One of the more stunning revelations by our tour guide on this day at the ruins of Delphi was the fact that the entire complex had not only suffered earthquake damage but had lain buried under a small village since the Medieval ages. And they only agreed to move after another earthquake damaged their homes and were offered a whole new village to move to! By the late 19th century major excavations revealed much of what we were enjoying this crisp day on Mt. Parnassus at Delphi.
The drive up from Athens was long and culminated in winding switchbacks as we crawled up the Pleistos Valley to get to Delphi. The winding Sacred Way greeted us for the on-foot portion of our day, leading us past the Treasury of Athens and the Sybil Rock to the Temple or Apollo at the heart of the complex. This temple dates from the 4th century B.C. and is the third in the series going back four hundred years before that. Not the largest temple but it's placement at the center of the complex and capping off the Sacred Way in addition to the views of the surrounding valley make it easily one of the most impressive.
We weren't done. Above the temple loomed the equally impressive bowl of an amphitheater, some 35 rows high and seating a solid 5,000 people. Still not finished, we continued on the trail ever higher up the mountain until a flat plain opened in front of us to reveal a thoroughly unexpected site in the shape of a full stadium. The Pythian Games were held here every four years but two years off from the Olympic Games so they would not overlap. Dating from the 5th century B.C. it stretched nearly 600 feet end to end and seated 6,500 in Romanesque stone bleachers thanks to renovations and other improvements by Herod Atticus.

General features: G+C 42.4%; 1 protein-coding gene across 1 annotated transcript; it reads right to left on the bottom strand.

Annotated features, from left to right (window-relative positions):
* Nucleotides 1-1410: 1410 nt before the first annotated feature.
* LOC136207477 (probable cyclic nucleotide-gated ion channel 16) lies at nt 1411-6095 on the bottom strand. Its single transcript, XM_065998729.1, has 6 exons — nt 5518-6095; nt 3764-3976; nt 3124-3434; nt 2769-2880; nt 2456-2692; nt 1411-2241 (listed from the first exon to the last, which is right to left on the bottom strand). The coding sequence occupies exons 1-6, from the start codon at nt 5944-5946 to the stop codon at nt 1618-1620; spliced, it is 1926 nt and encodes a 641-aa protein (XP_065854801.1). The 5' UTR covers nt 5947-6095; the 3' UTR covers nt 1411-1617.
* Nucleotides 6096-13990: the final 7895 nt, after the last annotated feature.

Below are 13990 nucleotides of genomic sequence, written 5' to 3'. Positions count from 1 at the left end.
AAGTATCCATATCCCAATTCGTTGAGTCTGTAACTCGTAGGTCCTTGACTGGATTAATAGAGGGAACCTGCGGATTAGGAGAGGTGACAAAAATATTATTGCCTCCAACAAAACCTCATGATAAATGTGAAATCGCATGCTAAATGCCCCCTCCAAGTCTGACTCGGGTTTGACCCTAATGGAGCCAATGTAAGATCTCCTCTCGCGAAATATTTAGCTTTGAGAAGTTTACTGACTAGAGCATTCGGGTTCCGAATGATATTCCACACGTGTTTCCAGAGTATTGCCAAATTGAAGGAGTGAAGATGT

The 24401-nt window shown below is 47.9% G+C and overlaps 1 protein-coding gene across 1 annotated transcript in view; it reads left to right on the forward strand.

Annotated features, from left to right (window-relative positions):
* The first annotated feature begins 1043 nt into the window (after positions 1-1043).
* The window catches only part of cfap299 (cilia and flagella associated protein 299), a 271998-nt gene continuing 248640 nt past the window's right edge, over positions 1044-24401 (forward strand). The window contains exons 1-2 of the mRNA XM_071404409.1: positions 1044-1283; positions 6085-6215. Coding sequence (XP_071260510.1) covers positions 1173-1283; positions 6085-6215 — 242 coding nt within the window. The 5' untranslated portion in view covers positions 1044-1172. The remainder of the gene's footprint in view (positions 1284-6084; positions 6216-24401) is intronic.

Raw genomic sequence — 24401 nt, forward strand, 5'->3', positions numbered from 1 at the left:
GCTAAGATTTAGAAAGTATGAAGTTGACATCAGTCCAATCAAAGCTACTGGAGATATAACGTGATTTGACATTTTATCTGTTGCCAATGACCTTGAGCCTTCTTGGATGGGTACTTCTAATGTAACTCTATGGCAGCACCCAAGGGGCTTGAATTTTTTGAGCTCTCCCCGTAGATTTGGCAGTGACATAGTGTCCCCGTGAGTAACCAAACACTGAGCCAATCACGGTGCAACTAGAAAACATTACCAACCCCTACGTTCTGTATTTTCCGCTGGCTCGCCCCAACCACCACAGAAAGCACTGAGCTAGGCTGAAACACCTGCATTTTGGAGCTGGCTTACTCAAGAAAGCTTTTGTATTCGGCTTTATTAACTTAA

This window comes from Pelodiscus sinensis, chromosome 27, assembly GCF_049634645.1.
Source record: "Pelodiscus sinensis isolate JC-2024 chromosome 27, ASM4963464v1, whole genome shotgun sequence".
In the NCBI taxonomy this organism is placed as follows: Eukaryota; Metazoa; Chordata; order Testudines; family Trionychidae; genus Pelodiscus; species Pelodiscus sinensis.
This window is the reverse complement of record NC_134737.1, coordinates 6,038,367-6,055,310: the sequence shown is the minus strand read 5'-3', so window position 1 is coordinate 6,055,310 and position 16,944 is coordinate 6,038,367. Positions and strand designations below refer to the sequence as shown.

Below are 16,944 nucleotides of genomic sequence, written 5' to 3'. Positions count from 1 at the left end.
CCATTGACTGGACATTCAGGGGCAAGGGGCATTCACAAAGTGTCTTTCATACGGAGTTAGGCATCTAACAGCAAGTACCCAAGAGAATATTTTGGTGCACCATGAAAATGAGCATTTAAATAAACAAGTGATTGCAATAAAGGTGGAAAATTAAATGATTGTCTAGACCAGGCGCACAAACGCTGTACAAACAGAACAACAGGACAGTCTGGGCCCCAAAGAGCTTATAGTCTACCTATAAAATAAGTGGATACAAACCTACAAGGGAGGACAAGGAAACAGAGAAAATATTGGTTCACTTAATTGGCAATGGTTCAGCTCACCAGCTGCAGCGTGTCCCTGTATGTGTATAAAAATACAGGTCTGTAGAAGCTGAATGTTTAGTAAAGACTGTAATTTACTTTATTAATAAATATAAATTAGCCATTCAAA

I had to do it. Yes, that's me clowning in the center of the royal box - more a stone sofa - giving the thumbs down in my best imperial pose.
Back at the main entrance to the complex and after deep reluctance to leave it all behind, the museum offered some choice delicacies of its own in the manner of a restored sphinx and other statues discovered on the grounds. The signature piece is "The Charioteer," an unparalleled life-size depiction of a youth in bronze holding the reins to his horses while standing in a chariot after winning a race at the nearby stadium. Some hooves and other bits are nearby silhouetted by a drawing of what the entire piece once looked like but there is no taking the eyes away from the Charioteer himself. The inlaid eyes add haunting life to features that seem peeled from living flesh. It took a lot of cajoling from our tour guide to press on to the Tholos so we could get down the mountain before sunset for the journey home to Athens.
Roughly 50 feet in diameter with the posts for ten columns former an inner circle, only three of the twenty outer columns have been restored. Even then it is easy to see the concrete fill used to recreate the columns from among the strewn sections and rubble we threaded our way through for the best photo angles. After the view from on high within the main sanctuary the view from down low at the Tholos was no less mesmerizing as we looked up to imagine what the full glory of the temple, the theater, the treasuries and all those tunics must have looked like. As with every guided tour this one was over all too soon.
Sometimes when they say "restored" you want to see the completed building, roof, interior spaces, etc. In this place in Greece, Delphi, what is restored is the recognition of former grandeur, the feeling of total beauty, the resurrection of the very soul.